anon said...

"The rabbi could not understand why any preacher, from the pulpit, would ever say, “God told me that we should do……” The rabbi believes that statement, or one similar, would be a violation of this commandment."

Dr. Eldridge is my former prof!

It is a good word to remind us to guard ourselves from being presumptuous in our speech. At the same time, however, we also need to be cognizant that God, the Holy Spirit, indwells every believer and actively leads each life yielded to His leadership.

Possibly the rabbi is not in this position in his life? Maybe if he were, his perspective would be different.

The rabbis of Jesus' day wanted to stone Him for making Himself equal to God as He spoke. Jesus was correct, of course, and they were wrong. I wonder how Dr. Eldridge’s rabbi friend would have responded if he heard Jesus speak in person.

In total, I dare say that far more unsettling than the thought of some speaking presumptuously for God is the fact that great numbers of church members really don't care that much about what God has to say at all and aren't even trying to listen.

John Fariss said...
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John Fariss said...

I don't know Dr. Eldridge, nor have I ever heard him. But I wish I did! Well said! This resonates with me and with what I believe is Biblical. Thanks Wade, and thanks Dr. Eldridge.


Jeff said...
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Strider said...

Dr. Eldridge was a prof of mine at SWBTS. I thought he was a great godly man then whom I learned much from.
In answer to some of the queries here about how we should communicate what God is saying to us I have two thoughts.
One, We are His sheep, we do hear His voice. We must obey it boldly.
Two, Many times in my life it has been demonstrated to me that God speaks through His Church. Time and again I have had a thought I thought was from the Lord but it was not to be. Again and again I have discussed what the Lord was teaching me among a group of believers and found many of them thinking similar thoughts. Together we find the truth that He is leading us to. This is His design. Instead of us coming together to pronounce how spiritual we are and declare the Word of the Lord let us come in humility and seek the Lord's face. Our relationships, our ministries, and our communities will be much changed if we do.

Kelly Reed said...


I really like the concept, because the practice is something we far too often abuse.

However, with the Holy Spirit inside us, we should be able to say that with confidence--though perhaps we should take the point that we say it far too often, far too trivially, and far too often to justify our own desires.

I would also like to add that by such reasoning, an upstanding Jew could accuse prophets like Isaiah, Jeremiah and others of violating the 3rd commandment b/c God did tell them something, they acted upon it and spoke/wrote about it.

I wouldn't want to be the guy who went up to Amos, Elijah or Isaiah to tell them to stop violating the 3rd Commandment with all of their "Thus sayeth the LORD"'s. Would you?

Kerygma said...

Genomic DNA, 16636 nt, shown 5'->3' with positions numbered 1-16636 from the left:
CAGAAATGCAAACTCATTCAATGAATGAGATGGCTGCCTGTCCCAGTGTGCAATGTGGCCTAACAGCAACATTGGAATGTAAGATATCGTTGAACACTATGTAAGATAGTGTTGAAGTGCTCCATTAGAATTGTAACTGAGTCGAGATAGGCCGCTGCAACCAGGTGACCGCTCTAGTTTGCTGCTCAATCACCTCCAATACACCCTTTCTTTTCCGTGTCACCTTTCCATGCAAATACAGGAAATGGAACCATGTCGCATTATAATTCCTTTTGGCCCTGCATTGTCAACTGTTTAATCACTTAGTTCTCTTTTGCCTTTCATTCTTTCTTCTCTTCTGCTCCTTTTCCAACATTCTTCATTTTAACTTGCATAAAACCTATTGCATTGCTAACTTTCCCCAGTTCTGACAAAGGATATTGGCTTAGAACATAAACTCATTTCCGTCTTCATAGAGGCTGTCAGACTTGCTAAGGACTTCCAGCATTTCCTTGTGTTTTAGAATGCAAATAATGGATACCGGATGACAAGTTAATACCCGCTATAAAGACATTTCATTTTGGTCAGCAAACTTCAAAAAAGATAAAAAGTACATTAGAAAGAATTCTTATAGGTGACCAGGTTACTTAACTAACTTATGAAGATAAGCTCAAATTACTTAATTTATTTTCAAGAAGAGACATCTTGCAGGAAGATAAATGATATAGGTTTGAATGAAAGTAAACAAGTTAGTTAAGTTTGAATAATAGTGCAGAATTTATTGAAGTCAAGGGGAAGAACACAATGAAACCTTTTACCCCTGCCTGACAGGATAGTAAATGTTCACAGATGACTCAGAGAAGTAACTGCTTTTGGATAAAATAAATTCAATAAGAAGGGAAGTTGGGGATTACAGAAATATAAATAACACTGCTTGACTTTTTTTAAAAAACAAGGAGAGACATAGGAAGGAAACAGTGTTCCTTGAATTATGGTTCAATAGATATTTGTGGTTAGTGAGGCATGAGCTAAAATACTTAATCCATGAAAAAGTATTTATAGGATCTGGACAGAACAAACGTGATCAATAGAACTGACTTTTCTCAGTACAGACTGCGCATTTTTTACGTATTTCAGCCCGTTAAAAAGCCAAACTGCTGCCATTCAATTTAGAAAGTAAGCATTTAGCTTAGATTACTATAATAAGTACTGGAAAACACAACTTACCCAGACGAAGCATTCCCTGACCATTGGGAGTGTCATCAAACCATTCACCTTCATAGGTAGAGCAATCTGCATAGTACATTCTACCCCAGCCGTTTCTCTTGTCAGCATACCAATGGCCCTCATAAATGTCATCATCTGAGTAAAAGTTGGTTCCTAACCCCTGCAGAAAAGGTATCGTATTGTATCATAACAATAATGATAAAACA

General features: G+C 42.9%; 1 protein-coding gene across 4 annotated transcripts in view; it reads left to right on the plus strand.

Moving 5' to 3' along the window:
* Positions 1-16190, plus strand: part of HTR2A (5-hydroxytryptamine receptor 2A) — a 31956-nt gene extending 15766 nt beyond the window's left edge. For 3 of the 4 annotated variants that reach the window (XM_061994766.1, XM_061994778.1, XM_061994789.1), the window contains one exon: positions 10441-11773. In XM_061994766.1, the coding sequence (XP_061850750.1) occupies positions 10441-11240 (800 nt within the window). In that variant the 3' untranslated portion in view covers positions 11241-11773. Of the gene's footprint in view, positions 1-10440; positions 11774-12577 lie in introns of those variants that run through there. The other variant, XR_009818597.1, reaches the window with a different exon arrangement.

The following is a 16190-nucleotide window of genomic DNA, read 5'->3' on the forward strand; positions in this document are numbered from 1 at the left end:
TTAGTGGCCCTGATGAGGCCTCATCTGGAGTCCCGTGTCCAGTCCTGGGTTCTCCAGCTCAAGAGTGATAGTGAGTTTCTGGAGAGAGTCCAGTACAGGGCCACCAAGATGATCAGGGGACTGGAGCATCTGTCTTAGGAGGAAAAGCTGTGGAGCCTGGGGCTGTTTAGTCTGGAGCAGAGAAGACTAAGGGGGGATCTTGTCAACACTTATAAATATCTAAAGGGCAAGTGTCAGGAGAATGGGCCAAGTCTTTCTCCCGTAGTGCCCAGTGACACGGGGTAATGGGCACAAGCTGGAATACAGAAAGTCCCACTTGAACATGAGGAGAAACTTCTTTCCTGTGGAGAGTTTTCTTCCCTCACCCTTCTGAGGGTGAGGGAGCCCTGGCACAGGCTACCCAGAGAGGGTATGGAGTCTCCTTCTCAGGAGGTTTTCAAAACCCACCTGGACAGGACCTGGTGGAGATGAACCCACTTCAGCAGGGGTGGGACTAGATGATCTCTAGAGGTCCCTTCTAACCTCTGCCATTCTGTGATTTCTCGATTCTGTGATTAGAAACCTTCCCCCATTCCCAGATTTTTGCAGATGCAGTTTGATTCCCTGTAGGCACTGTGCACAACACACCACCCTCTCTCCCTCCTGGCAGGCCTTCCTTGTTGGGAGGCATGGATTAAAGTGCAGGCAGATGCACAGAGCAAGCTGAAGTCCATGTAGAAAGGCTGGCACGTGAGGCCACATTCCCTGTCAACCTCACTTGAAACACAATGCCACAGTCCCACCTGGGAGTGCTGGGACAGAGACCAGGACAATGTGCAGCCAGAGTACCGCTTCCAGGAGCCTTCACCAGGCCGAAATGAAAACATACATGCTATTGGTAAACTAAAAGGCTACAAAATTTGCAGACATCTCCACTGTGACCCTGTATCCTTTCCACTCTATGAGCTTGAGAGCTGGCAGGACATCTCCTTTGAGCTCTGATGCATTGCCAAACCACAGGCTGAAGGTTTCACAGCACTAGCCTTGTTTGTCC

The LORD told me to comment on this posting.

Aussie John said...


What welcome words these are. I agree with them absolutely.

Jeff said...

Wade, Thanks for this post. I need to read and put these truths into my life.

willoh said...

The"God Told me" line alienates seekers like nothing else.
It also frustrates other believers, who wonder what they have done wrong , as God is not speaking so clearly to them.

I always point to Acts, where the apostles and company, while making a decision said, "it seems right to us and the Holy Spirit." Seems.

Bryan Riley said...

I often think of taking the Lord's name in vain as putting His reputation in disrepute.

As for using God as a trump card, I tend to agree; however, I do think God speaks clearly to people and, while they can use discernment and wisdom in how they communicate that, there may be times where it is perfectly appropriate to say God said. Many a Jewish prophet spoke "Thus saith the Lord."

RRR said...

"Anon" brings up a good point: "Possibly the rabbi is not in this position in his life? Maybe if he were, his perspective would be different."

The use of the terminology, "God has told me" can be abusive when using it to close discussion so as to conserve an individual's position on any issue by claiming divine insight. Who can argue with God?

But at the same time, Scripture, particularly John 14-17 as well as 1 Peter 2:9 and many more references, makes it clear that all followers of Jesus Christ have an indwelling of God's Holy Spirit that counsels, corrects and leads us. To express our position as we feel led by Him by saying, "I believe that God is leading me to do this and that" should not be interpreted as an abusive use of God's Name but rather a reflection of the Pentecostal Age introduced by the anointing of God's Spirit upon all those that are born again by Him.

But Wade's point made in his post just prior to this one also addressed what we could all agree is an abuse of God's Name for un-Godly and selfish purposes. That surely could be interpreted as blasphemy.

Rex Ray said...

You’re the first person I’ve ever heard to quote a very disputed able subject with “it seems right to us and the Holy Spirit.” (Acts 15:28)

What translation did you use?

The accepted translation chosen now over King James is the Holman which says:

“For it WAS the Holy Spirit’s decision…”

The question arises; WHO wrote this to the Gentiles which is exactly on the subject of Wade’s post?

I believe the responsibility of the letter lies with the one that declared the “judgment” – James.

Of course, Peter did about the same thing when he said: